Qual è il Craic con gli spiriti irlandesi
The Economic Situation of Whisky
Drinks Ireland, the body representing beverage brands and entrepreneurs in the Republic of Ireland, recently launched its fifth annual spirits industry and market report. As expected, the enforced closure of the Covid-19 pandemic in 2020 has had a significant impact on the Irish spirits beverage industry, both domestically and globally.
Irish spirits exports fell by 16% last year after several years of strong growth.
Domestic sales declined by 4.8% in 2020.
Strong growth in the "ready-to-drink" (RTD) category in Ireland in 2020, as domestic sales of Irish cream liqueurs rebounded due to a shift to off-trade
Despite a decline in sales and exports last year, Ireland's spirits industry is now setting its sights on recovery. A key channel for Irish spirits will be Global Travel Retail (GTR), as it was the second largest retail channel for Irish whiskey before the pandemic and the fourth largest for Irish cream. To illustrate this in more detail, for Irish whiskey, the GTR channel is responsible for 679,600 9-litre cases (i.e. 12 bottles) in 2019, compared to a much lower figure of 25,900 in 2020.
The re-emergence of the travel drive will greatly help this number increase again as time goes on and travel restrictions around the world decrease.
The report details a slight decline in overall global sales of Irish spirits protected by EU GI (Irish Whiskey, Irish Cream and Portin), from 20.41 million 9-litre cases in 2019 to 19.679 million cases in 2020. The most popular markets for these GI spirits last year were the U.S., U.K., Canada, Germany and Ireland.
The Different Economic Situation of Irish Whiskey
Domestically, the report shows that the closure of hospitality venues has had a negative impact on the industry, particularly for brands that rely heavily on on-site trading. Overall, sales fell by 4.8%, from 2.249 million 9-liter cases in 2019 to 2.309 million 9-liter cases in 2020.
Some spirits categories benefited from the shift to off-trade by Irish consumers, the report said, with sales of Irish cream liqueur up 26.5%. see below for a list of the most popular spirits categories in 2020. Interestingly, as a category, hard sodas did not exist in Ireland in 2019, but in 2020, nearly 90,000 cases of various brands of hard sodas were sold.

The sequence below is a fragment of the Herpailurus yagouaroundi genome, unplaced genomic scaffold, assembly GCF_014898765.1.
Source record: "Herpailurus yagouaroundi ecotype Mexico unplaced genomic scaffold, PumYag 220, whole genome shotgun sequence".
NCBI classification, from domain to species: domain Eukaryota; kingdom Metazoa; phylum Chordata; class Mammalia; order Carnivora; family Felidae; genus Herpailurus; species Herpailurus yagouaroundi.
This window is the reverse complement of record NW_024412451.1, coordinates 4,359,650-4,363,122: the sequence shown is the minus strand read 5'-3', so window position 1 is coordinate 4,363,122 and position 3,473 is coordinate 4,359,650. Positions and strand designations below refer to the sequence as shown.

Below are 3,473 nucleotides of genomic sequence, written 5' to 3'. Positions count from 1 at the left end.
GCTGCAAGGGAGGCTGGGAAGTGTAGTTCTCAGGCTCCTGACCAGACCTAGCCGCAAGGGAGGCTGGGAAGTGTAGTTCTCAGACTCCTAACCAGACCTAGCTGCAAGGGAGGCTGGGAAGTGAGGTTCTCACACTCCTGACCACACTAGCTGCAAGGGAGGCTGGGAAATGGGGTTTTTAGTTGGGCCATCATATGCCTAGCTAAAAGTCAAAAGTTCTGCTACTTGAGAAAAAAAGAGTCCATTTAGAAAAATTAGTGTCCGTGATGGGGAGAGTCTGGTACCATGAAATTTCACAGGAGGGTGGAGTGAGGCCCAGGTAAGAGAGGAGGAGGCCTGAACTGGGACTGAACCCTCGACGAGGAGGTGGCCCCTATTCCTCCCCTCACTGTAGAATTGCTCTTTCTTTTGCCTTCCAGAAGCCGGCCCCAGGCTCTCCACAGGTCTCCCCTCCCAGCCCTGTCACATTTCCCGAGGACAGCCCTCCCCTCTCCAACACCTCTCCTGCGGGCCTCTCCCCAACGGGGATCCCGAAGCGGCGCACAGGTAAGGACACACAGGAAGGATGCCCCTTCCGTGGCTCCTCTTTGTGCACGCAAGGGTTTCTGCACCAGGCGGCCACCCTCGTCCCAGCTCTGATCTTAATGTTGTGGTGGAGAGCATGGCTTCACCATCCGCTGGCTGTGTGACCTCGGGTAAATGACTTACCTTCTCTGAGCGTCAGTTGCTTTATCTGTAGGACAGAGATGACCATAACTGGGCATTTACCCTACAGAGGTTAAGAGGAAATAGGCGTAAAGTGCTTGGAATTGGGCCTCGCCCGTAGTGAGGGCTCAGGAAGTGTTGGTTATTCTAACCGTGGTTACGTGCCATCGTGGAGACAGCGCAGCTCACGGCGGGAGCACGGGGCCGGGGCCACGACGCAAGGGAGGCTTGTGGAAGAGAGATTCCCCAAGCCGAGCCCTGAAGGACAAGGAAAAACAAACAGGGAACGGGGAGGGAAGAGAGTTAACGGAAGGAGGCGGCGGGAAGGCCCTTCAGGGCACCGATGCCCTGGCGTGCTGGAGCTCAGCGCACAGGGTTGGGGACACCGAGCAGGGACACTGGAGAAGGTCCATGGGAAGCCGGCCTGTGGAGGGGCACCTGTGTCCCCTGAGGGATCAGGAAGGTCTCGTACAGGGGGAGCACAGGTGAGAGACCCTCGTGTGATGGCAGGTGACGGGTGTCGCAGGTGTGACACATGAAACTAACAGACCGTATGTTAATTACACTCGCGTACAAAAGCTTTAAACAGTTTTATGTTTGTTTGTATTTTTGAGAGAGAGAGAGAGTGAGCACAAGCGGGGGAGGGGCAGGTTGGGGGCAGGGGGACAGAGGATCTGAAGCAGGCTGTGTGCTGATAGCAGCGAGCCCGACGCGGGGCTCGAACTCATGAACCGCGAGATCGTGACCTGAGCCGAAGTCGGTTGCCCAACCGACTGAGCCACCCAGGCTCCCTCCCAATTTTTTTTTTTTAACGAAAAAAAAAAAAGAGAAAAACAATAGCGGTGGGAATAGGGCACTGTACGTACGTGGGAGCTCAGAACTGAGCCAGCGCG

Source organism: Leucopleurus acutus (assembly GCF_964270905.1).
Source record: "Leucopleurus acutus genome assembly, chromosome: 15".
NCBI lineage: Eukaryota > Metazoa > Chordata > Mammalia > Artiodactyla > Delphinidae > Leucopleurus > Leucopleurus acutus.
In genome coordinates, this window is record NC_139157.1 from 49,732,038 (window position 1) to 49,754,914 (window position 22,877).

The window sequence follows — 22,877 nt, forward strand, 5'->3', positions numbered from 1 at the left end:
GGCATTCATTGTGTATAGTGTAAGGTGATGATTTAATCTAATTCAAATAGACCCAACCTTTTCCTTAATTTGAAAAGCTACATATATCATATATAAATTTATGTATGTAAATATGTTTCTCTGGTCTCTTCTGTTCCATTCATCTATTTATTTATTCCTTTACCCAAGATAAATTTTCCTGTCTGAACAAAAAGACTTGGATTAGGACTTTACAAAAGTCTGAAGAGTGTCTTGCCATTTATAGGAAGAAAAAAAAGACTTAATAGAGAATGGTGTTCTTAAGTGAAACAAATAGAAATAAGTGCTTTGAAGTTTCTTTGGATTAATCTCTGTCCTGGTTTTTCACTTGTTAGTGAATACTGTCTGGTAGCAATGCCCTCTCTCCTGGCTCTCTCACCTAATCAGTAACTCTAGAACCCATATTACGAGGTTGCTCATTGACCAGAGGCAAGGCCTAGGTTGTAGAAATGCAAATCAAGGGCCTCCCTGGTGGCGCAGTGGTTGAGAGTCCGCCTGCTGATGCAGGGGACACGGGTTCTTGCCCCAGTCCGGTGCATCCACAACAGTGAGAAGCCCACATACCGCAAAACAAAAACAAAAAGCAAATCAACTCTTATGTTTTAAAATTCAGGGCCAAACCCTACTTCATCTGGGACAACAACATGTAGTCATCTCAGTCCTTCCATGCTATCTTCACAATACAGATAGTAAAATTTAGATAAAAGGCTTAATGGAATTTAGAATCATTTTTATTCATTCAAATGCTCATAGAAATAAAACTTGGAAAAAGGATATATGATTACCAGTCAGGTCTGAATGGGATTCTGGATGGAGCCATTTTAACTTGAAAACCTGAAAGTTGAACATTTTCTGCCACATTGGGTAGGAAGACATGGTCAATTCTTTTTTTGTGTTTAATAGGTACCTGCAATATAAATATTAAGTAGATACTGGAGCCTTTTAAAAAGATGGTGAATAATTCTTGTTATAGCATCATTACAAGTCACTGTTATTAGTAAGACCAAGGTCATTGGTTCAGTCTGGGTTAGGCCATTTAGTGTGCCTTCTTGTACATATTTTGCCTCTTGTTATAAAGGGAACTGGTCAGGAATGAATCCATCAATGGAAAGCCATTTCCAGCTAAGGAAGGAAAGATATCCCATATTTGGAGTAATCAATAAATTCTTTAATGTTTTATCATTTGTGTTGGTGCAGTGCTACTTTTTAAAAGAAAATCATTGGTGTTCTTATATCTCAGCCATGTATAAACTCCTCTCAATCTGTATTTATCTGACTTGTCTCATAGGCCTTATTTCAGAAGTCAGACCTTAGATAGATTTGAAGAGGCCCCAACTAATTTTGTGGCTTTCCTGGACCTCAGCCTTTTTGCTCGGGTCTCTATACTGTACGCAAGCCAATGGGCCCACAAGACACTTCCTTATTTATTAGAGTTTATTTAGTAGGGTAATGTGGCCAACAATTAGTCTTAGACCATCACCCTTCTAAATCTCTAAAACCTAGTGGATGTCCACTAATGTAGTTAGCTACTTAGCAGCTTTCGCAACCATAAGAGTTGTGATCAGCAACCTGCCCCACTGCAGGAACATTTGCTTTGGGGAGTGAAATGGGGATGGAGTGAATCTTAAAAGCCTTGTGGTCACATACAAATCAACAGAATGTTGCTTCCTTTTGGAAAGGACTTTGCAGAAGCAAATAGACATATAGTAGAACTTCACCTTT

Ireland also has the second highest overall excise tax on beverage products in Europe in 2021, as well as the third highest tax rate on spirits. Nearly 180,000 people rely on this industry for employment, and Ireland imposes a huge tax burden on beverage producers. Irish beverage companies are calling on the Irish government to reduce excise duty by 7.5 percent in the 2022 budget, which they believe will boost tourism in the post-Covidien era and ensure sustainable long-term growth for Ireland's beverage and hospitality industries in 2022 and beyond.
Analysis of the Founder of the Famous Irish Whiskey
Bryan Fallon, managing director of Heaven Hill Ireland, brand owner of Carolan's Irish Cream Liqueur and Irish Mist Honey Liqueur, and chairman of Drinks Ireland, said that the reduction in excise duty would ensure the long-term growth of the drinks and hospitality industry in the post-Covidien era and beyond. Irish drinks chairman Bryan Fallon said.
"There are other challenges outside of Covid-19, such as the high taxation of alcohol in Ireland, which is unsustainable and uncompetitive. We call on the government to reduce the excise tax by 7.5% in the 2022 budget. A reduction in excise duty will boost tourism in the post-Covidien era and ensure sustainable long-term growth for Ireland's drinks and hospitality sectors in 2022 and beyond.
"While 2020 has shown that our industry is resilient and adaptable, that resilience and adaptability will be tested in the post-Covidien era and the government must support the recovery of our industry by cutting excise duty."
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Editore: Rubick L.